Terrorism in our world today


By Jericka Thacker - Guest columnist



The biggest problem facing America today is not inequality, or immigration, it is still terrorism, and no one is doing anything about it. Terrorism has cost us so much that if we lose all control, our world would be absolute mayhem and we can not let it get to that point.

Although it is hard to pinpoint a certain number of casualties each year worldwide, the average number of casualties caused by terrorism from 2006 to 2017 is 17,939, according to The Statistics Portal. People do not really think about terrorism until something happens. Admit it, do you really think, “there could be a terrorist in this building and people may die?” The answer to this is most likely no. We do not think about it till something happens, then everyone freaks out about it for a while, and then it eventually subsides.

So, why is terrorism still our biggest problem? It’s because no one does anything about it and we do not really know what a terrorist acts or looks like, so it’s hard to prevent these attacks. According to an article written by Lizzie Dearden Home Affairs Correspondent, in the year to September, 40 percent of terror suspects arrested were white, 33 percent were Asian, 12 percent were black and 14 percent were recorded as other. This information shows that most terror attack suspects are not Muslims, which seem to be the ideal classification of a terrorist, but are really people who you would not consider terrorists.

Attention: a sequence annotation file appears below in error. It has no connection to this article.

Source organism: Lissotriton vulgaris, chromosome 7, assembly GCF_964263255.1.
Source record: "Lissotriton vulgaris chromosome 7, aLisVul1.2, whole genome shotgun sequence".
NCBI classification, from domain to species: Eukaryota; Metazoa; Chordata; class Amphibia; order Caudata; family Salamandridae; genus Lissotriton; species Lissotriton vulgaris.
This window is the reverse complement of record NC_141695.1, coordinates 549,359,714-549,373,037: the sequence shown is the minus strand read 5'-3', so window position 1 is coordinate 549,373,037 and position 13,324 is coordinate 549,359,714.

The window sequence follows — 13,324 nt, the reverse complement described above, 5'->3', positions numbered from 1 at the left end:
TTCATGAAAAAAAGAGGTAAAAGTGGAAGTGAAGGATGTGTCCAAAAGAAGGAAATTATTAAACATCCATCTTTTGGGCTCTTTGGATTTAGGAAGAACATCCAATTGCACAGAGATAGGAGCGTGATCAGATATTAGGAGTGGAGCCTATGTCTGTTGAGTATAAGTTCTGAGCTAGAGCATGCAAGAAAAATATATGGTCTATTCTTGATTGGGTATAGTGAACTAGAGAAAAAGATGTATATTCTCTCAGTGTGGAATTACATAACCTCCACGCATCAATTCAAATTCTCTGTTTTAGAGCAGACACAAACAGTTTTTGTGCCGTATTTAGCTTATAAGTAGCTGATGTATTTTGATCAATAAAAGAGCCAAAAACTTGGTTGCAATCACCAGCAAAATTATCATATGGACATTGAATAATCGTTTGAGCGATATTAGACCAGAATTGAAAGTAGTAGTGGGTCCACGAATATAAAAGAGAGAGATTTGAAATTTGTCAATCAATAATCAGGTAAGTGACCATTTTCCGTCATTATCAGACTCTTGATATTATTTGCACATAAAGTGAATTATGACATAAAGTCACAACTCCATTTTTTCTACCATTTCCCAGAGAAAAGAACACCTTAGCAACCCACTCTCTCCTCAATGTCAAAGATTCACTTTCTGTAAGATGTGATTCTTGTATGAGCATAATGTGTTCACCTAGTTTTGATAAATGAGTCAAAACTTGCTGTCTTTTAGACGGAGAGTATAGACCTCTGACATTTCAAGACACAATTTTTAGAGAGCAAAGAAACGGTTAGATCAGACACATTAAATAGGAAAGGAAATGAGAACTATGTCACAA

The increase of terror attacks are not the only thing that have changed since 9/11; airport security, the economy, and many other things have also changed quite a bit. If you have ever been to an airport before 9/11, and then went to one now, you will be able to tell how drastically it has changed. There are specific rules they have and that’s only for our own safety. Although most terror attacks are bombings and shootings, if any type of aircraft was involved, that would have the potential to be more catastrophic. This is because terrorists seem to be evolving more and more everyday and are figuring out different, more elaborate ways to carry out these attacks.

It is hard to pinpoint who is a terrorist, because in all honesty, it could be anyone. We do not really know how a terrorist looks or acts, we just accuse people because of their religion, where they come from, etc. Senseless accusations that are being made are hurting other people; just to make you feel safe or better about yourself. Some accusations can be helpful and can actually stop a terrorist attack from happening.